Summary: When we see in the Transfiguration that Jesus is fully human and fully divine, listening to Him takes on great power.

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Introduction: Our scripture passage took place six days after Jesus asked the disciples who people thought He was, and Peter recognized that He was the Messiah. Still the disciples didn’t really understand. As Jesus began His journey to Jerusalem, He was transfigured in front of Peter, James and John. Witnessing His transfiguration was what they needed to understand Jesus’ true nature, fully human and fully divine.

On two occasions in Jesus’ life the heavens opened above Him and a voice declared His identity as the Son of God. His baptism and His transfiguration validated Jesus as the bearer of divine revelation, both in His teaching and His person. Jesus stood between Moses and Elijah, the center of God’s revelation.

Matthew 17:1-9

Six days later, Jesus took with Him Peter and James and his brother John and led them up a high mountain, by themselves. And He was transfigured before them, and His face shone like the sun, and His clothes became dazzling white. Suddenly there appeared to them Moses and Elijah, talking with Him. Then Peter said to Jesus, “Lord, it is good for us to be here; if you wish, I will make three dwellings here, one for you, one for Moses, and one for Elijah.” While he was still speaking, suddenly a bright cloud overshadowed them, and from the cloud a voice said, “This is my Son, the Beloved; with Him I am well pleased; listen to Him!” When the disciples heard this, they fell to the ground and were overcome by fear. But Jesus came and touched them, saying, “Get up and do not be afraid.” And when they looked up, they saw no one except Jesus Himself alone.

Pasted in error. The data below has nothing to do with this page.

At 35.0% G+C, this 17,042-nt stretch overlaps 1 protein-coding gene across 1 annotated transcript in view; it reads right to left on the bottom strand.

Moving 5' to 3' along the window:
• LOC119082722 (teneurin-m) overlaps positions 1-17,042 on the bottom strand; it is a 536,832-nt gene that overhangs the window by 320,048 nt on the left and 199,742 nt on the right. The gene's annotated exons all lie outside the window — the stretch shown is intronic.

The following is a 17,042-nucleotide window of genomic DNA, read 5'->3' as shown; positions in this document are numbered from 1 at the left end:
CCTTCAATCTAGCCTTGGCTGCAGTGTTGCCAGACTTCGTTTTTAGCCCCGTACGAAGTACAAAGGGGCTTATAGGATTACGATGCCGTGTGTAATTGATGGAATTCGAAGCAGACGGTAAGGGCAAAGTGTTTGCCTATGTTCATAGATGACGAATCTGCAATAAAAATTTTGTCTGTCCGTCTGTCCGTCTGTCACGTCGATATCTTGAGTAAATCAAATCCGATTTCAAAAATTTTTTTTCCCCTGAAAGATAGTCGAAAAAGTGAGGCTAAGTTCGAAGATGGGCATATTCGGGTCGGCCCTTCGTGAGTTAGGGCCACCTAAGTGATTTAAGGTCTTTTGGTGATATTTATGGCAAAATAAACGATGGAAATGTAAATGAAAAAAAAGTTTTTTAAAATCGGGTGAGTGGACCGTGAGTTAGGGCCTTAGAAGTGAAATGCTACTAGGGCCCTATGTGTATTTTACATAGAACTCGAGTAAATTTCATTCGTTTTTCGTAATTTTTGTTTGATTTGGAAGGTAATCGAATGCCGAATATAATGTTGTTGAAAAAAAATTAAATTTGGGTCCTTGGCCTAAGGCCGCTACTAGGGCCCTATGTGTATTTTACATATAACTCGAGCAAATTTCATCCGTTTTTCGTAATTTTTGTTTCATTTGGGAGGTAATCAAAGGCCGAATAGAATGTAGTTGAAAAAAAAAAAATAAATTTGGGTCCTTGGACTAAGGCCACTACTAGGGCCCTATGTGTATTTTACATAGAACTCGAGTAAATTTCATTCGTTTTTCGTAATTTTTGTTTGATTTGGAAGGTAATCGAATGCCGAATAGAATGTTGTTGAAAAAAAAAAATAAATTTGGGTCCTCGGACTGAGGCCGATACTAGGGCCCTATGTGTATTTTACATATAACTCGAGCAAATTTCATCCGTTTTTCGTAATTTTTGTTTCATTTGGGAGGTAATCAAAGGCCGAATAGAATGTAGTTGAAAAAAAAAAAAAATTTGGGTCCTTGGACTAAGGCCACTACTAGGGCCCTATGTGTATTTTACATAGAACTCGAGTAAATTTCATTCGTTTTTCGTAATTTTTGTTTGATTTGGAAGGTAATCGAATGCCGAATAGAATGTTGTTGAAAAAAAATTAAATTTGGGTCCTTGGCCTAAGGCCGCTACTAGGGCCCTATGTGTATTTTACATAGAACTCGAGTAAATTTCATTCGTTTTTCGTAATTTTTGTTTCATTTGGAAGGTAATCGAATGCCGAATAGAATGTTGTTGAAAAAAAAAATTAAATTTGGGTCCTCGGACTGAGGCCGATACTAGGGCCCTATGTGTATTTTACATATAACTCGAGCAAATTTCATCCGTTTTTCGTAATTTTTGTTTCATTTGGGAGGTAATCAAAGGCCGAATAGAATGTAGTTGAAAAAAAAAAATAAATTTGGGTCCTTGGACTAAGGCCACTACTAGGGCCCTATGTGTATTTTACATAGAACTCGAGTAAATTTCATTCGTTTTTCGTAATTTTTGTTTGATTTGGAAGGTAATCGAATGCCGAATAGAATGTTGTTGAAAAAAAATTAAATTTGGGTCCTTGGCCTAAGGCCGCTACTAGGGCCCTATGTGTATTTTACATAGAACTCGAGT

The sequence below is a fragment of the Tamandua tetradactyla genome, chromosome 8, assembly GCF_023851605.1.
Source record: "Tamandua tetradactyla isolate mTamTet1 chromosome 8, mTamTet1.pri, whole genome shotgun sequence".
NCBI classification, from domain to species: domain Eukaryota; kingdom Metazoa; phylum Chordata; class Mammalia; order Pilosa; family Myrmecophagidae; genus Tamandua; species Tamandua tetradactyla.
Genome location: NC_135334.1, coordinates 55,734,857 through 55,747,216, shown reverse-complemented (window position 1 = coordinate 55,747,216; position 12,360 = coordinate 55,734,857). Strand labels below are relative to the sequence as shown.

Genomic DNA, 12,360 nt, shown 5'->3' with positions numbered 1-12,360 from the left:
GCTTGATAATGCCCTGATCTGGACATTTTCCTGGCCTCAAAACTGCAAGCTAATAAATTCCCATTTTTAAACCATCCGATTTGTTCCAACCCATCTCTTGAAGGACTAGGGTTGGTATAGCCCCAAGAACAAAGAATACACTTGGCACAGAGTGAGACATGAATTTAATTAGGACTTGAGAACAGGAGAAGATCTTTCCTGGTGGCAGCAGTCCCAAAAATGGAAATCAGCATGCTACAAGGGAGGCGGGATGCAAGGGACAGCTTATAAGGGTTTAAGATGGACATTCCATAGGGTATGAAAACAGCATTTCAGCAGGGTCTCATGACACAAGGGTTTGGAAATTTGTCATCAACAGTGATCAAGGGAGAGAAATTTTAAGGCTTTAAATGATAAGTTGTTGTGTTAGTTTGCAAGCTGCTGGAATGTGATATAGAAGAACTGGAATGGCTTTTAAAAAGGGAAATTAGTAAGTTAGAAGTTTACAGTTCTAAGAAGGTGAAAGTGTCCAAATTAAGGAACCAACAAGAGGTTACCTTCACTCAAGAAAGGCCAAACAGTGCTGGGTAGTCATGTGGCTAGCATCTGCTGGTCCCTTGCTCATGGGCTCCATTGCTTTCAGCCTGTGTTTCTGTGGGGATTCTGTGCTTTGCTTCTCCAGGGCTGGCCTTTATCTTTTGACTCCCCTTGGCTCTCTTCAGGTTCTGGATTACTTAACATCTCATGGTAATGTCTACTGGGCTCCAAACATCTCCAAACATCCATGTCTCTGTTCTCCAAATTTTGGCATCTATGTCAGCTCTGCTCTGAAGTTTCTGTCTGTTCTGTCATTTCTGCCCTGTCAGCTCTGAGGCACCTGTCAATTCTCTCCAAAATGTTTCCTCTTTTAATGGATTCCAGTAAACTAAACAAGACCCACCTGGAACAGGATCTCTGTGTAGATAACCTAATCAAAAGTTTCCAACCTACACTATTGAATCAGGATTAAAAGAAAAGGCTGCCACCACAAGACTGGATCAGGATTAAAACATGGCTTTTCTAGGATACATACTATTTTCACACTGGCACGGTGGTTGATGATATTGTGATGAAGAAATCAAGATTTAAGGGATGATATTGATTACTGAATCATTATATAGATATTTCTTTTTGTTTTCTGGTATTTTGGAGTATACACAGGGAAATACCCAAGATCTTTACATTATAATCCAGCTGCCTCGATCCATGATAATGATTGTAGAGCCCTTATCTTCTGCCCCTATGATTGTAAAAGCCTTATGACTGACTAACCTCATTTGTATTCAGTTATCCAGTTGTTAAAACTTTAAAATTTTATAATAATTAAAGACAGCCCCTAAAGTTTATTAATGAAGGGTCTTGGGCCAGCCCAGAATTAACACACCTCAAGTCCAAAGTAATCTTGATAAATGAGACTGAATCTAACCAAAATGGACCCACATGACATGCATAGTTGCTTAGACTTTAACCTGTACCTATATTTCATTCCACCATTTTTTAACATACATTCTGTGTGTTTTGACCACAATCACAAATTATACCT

As they were coming down the mountain, Jesus ordered them, “Tell no one about the vision until after the Son of Man has been raised from the dead.”

Prayer: Transport us, O God, to the mountaintop with you. Let us leave behind in the valley anything that would blunt our hearing of your word. Blind us with the dazzling truth of your glory, once again. Let the gospel address us as if for the first time, through the power of the Spirit. Amen.

I have a pastor friend whose hobby is astronomy. Since he lives in West Virginia, he has a better view of the night sky than we do. We bought a small telescope a few years ago, but we haven’t had much luck. Whenever we hear that something is going to happen in the night sky, John pulls it out and we look, but the lights interfere. We live in a place filled with distractions that interfere with out seeing the true light.

In Tucson, Arizona, they actually have “light regulations” that limit the amount of street light at night so it won’t interfere with the “good seeing” of the telescope nearby. When I heard that term, “good seeing,” I was curious.

A “good seeing” happens when the earth’s atmosphere is calm and free of dust, and the sky takes on a dark blue color. Astronomers climb to the very tops of mountains, well above the cloud deck, in search of a sky clear enough to allow them to capture sharp and stable images of heavenly bodies. [“The Stormy Star,” Homiletics, February 2005, 47]

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